Hailey Hodge is a rare breed. She is a young artist that has an eye for capturing and creating work that mixes art with science.
Hodge’s solo exhibition, Chromophos, meaning colorful light, is not vague in its description. She is able to capture the intricate details that make outer space so fascinating and captivating to look at. The style and texture Hodge creates comes from her use of several different mediums, ranging from CMYK screen printing on Plexiglass to ultraviolet ink on metal to simple ink on paper.
“Unusual. Unlike most art you see here typically, but there’s so much more than that to her work,” said Hannah Spears, gallery assistant of Southside Gallery. “Hodge’s is so technically skilled and strong cohesively.”
Hodge got her start in art as a young child in Sumter, South Carolina, when her mother, who is an artist, and her father, who is a chemist, gave her paint brushes and drawing tools. Her creativity and passion for art took root in her soul with an insatiable drive to design. It is safe to say art is in her genes.
“Art came more naturally to me, but you can see that science greatly influences my inspiration
as well,” Hodge said.
In 2013, Hodge received her bachelor of science in business administration from Converse College in Spartanburg, South Carolina, and then went on to finish her bachelor of fine art in studio art in 2014. While at Converse College, Hodge was mentored by Andrew Blanchard, a former Ole Miss graduate student, who also has an art exhibit currently at Southside Gallery.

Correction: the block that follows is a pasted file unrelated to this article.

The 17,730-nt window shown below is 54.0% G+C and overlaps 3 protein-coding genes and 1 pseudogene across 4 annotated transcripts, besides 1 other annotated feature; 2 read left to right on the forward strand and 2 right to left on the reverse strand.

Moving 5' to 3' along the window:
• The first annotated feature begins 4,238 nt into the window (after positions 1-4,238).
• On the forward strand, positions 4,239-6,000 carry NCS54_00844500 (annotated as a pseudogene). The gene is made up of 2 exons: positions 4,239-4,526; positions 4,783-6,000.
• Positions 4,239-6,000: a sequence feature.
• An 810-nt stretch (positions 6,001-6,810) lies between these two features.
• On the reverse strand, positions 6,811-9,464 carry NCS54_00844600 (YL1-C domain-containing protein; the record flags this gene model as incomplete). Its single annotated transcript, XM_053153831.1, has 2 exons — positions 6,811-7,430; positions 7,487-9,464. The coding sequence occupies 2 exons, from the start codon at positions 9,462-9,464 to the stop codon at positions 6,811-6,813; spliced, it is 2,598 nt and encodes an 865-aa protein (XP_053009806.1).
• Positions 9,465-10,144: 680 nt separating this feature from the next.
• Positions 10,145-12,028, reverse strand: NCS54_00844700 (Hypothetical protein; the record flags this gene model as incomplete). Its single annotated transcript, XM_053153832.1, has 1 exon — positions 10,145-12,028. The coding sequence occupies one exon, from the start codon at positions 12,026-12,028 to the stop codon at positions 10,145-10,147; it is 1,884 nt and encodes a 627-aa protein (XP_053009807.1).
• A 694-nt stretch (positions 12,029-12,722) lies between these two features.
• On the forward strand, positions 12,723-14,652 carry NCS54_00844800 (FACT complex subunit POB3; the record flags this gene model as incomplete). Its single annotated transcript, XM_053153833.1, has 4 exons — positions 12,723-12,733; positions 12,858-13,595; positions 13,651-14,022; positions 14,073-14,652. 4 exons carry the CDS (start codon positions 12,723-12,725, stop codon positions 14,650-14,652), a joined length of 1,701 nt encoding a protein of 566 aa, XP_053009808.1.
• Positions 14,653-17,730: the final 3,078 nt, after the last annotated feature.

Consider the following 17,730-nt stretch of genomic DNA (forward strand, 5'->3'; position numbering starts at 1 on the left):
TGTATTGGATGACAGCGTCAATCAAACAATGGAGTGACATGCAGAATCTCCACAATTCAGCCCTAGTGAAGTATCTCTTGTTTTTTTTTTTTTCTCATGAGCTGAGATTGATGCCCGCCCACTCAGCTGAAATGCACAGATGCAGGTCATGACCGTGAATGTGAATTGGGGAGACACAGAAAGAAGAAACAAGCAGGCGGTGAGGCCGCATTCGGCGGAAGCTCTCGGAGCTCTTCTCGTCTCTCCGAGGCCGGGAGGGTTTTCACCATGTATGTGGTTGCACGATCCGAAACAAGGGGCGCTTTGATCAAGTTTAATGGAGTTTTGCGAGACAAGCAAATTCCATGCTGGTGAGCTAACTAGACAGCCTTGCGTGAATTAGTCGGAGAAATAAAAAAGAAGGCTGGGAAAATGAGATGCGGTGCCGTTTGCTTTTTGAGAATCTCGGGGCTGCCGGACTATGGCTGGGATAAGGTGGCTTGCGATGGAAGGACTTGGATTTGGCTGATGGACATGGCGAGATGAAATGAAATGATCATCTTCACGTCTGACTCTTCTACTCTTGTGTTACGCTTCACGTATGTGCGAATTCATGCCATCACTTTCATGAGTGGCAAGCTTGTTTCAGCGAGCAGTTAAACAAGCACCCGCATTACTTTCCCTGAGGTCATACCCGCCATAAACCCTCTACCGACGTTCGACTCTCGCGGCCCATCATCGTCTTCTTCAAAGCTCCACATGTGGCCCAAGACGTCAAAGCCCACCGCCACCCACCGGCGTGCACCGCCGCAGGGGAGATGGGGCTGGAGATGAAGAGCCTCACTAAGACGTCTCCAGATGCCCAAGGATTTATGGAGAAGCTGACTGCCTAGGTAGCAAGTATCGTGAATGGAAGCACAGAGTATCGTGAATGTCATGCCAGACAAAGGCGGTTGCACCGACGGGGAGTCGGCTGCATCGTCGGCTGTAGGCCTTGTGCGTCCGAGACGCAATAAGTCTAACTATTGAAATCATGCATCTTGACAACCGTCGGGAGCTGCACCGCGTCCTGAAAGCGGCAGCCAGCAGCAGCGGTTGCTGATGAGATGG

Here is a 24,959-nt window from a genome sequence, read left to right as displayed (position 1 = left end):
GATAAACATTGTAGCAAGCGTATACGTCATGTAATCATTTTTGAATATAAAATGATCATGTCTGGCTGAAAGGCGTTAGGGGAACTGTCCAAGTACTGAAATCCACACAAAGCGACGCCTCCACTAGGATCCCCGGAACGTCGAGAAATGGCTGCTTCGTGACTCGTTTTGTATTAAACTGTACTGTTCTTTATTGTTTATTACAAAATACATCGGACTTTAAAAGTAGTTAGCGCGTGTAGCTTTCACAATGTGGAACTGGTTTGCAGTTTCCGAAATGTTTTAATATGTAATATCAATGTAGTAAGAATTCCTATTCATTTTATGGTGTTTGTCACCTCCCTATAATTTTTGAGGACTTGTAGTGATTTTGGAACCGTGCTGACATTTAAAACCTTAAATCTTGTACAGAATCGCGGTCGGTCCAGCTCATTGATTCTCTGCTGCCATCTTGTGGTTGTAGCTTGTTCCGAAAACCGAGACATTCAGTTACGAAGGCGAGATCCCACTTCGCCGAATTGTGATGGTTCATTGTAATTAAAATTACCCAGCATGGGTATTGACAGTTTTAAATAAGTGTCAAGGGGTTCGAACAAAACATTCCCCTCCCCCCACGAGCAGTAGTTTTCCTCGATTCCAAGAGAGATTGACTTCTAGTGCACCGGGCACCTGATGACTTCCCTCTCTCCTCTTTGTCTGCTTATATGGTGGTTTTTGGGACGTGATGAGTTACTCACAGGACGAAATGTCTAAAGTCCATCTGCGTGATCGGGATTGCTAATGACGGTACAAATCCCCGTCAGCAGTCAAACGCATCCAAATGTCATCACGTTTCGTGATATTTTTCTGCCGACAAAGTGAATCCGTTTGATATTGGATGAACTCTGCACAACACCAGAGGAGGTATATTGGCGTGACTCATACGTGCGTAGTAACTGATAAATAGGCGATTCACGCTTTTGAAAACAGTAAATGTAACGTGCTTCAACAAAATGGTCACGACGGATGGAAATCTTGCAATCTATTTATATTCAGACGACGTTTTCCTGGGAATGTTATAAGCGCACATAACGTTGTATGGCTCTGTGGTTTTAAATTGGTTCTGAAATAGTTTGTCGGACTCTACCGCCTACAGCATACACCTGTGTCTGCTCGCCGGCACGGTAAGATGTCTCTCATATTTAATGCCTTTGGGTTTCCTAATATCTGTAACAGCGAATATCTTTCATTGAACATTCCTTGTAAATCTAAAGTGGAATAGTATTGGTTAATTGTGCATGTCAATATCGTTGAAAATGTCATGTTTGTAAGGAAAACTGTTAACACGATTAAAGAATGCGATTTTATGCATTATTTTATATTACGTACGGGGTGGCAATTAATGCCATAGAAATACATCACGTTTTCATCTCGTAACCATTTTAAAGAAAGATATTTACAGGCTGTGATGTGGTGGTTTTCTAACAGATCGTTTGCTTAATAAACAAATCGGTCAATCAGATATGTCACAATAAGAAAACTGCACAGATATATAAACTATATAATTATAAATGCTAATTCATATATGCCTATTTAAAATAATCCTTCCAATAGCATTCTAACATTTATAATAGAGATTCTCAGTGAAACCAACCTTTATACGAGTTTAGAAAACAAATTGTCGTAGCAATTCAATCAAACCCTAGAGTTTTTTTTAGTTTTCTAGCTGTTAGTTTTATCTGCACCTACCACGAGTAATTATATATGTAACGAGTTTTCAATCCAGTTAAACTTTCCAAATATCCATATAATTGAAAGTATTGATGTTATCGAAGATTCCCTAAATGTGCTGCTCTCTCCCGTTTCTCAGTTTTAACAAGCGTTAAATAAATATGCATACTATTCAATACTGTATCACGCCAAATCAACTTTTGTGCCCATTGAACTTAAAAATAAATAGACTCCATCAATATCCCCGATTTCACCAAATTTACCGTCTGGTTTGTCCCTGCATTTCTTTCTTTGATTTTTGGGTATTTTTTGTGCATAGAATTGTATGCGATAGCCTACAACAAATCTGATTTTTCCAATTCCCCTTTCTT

“When I was looking for a graduate school, Andrew highly recommended Ole Miss. So I visited, applied and got in,” Hodge said.
Hodge’s continuing love for art has taken her from Spartanburg and brought her to Oxford, Mississippi. She is a second year graduate student as a master of fine art candidate in printmaking at the University of Mississippi.
Hodge continues to push her ability to create works that influence, inspire and bring appreciation to the complex ideas and sciences in life that she finds inspiration in. She strives to stay true to Leonardo Da Vinci’s artist statement: “Study the science of art. Study the art of
science. Develop your senses; learn how to see. Realize that everything connects everything else.”
Anyone interested in viewing Hodge’s full exhibition is invited to attend her artist’s reception on Thursday, Nov. 19, from 6 p.m. to 8 p.m. at Southside Gallery on the Square. For more information on Hodge’s solo exhibit, visit www.southsidegallery.com.
Peyton LoCicero is a senior broadcast journalism major at the Meek School of Journalism and New Media. She can be reached email@example.com.